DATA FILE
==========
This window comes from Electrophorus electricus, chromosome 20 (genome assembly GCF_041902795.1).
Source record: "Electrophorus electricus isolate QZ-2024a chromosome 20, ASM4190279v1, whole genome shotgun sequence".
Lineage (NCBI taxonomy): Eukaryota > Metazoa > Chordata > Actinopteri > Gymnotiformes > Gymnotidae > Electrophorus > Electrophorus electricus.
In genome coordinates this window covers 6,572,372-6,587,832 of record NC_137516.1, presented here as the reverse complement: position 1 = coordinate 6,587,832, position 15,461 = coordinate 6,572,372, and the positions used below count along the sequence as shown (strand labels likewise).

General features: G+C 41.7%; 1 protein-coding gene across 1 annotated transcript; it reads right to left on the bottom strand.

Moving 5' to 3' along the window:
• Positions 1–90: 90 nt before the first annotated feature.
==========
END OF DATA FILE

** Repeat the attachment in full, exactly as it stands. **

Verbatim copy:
This window comes from Electrophorus electricus, chromosome 20 (genome assembly GCF_041902795.1).
Source record: "Electrophorus electricus isolate QZ-2024a chromosome 20, ASM4190279v1, whole genome shotgun sequence".
Lineage (NCBI taxonomy): Eukaryota > Metazoa > Chordata > Actinopteri > Gymnotiformes > Gymnotidae > Electrophorus > Electrophorus electricus.
In genome coordinates this window covers 6,572,372-6,587,832 of record NC_137516.1, presented here as the reverse complement: position 1 = coordinate 6,587,832, position 15,461 = coordinate 6,572,372, and the positions used below count along the sequence as shown (strand labels likewise).

General features: G+C 41.7%; 1 protein-coding gene across 1 annotated transcript; it reads right to left on the bottom strand.

Moving 5' to 3' along the window:
• Positions 1–90: 90 nt before the first annotated feature.